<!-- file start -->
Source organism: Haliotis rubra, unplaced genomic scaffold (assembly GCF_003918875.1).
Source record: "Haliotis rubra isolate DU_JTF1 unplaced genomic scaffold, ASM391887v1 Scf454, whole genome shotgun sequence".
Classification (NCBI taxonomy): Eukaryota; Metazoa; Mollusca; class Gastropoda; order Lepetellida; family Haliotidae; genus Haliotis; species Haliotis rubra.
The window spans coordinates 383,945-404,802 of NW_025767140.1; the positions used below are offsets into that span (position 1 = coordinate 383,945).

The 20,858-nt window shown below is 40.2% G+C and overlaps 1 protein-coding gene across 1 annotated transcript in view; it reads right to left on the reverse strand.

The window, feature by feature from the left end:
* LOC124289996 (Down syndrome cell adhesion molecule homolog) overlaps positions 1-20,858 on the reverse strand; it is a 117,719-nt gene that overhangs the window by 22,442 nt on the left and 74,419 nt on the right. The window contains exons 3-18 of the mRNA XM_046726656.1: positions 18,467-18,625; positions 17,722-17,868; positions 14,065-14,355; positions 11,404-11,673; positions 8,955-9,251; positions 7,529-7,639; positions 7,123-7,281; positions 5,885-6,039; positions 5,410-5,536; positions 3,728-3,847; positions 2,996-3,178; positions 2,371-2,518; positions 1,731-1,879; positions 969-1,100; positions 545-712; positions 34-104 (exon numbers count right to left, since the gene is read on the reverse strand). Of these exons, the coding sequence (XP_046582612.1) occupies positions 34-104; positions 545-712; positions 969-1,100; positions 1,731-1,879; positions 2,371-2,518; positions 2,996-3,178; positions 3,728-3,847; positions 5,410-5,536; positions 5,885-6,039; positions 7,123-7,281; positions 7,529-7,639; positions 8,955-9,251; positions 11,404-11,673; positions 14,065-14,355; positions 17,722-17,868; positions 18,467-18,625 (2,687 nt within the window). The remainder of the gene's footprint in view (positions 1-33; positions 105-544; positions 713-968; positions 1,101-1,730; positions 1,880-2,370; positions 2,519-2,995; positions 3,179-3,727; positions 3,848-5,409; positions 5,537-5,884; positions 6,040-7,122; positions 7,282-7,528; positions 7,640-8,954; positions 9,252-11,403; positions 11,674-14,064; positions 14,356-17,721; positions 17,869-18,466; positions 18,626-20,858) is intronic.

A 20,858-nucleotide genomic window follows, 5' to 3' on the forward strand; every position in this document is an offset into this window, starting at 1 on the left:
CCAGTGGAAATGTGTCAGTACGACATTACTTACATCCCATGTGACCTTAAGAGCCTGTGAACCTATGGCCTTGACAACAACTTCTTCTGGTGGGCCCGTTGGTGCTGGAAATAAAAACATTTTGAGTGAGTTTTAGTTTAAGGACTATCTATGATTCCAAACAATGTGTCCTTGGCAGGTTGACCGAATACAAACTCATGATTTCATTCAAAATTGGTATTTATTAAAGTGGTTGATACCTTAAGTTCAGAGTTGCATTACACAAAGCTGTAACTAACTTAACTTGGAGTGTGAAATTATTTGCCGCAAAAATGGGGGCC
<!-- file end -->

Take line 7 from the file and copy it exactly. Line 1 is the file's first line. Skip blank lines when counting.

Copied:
* LOC124289996 (Down syndrome cell adhesion molecule homolog) overlaps positions 1-20,858 on the reverse strand; it is a 117,719-nt gene that overhangs the window by 22,442 nt on the left and 74,419 nt on the right. The window contains exons 3-18 of the mRNA XM_046726656.1: positions 18,467-18,625; positions 17,722-17,868; positions 14,065-14,355; positions 11,404-11,673; positions 8,955-9,251; positions 7,529-7,639; positions 7,123-7,281; positions 5,885-6,039; positions 5,410-5,536; positions 3,728-3,847; positions 2,996-3,178; positions 2,371-2,518; positions 1,731-1,879; positions 969-1,100; positions 545-712; positions 34-104 (exon numbers count right to left, since the gene is read on the reverse strand). Of these exons, the coding sequence (XP_046582612.1) occupies positions 34-104; positions 545-712; positions 969-1,100; positions 1,731-1,879; positions 2,371-2,518; positions 2,996-3,178; positions 3,728-3,847; positions 5,410-5,536; positions 5,885-6,039; positions 7,123-7,281; positions 7,529-7,639; positions 8,955-9,251; positions 11,404-11,673; positions 14,065-14,355; positions 17,722-17,868; positions 18,467-18,625 (2,687 nt within the window). The remainder of the gene's footprint in view (positions 1-33; positions 105-544; positions 713-968; positions 1,101-1,730; positions 1,880-2,370; positions 2,519-2,995; positions 3,179-3,727; positions 3,848-5,409; positions 5,537-5,884; positions 6,040-7,122; positions 7,282-7,528; positions 7,640-8,954; positions 9,252-11,403; positions 11,674-14,064; positions 14,356-17,721; positions 17,869-18,466; positions 18,626-20,858) is intronic.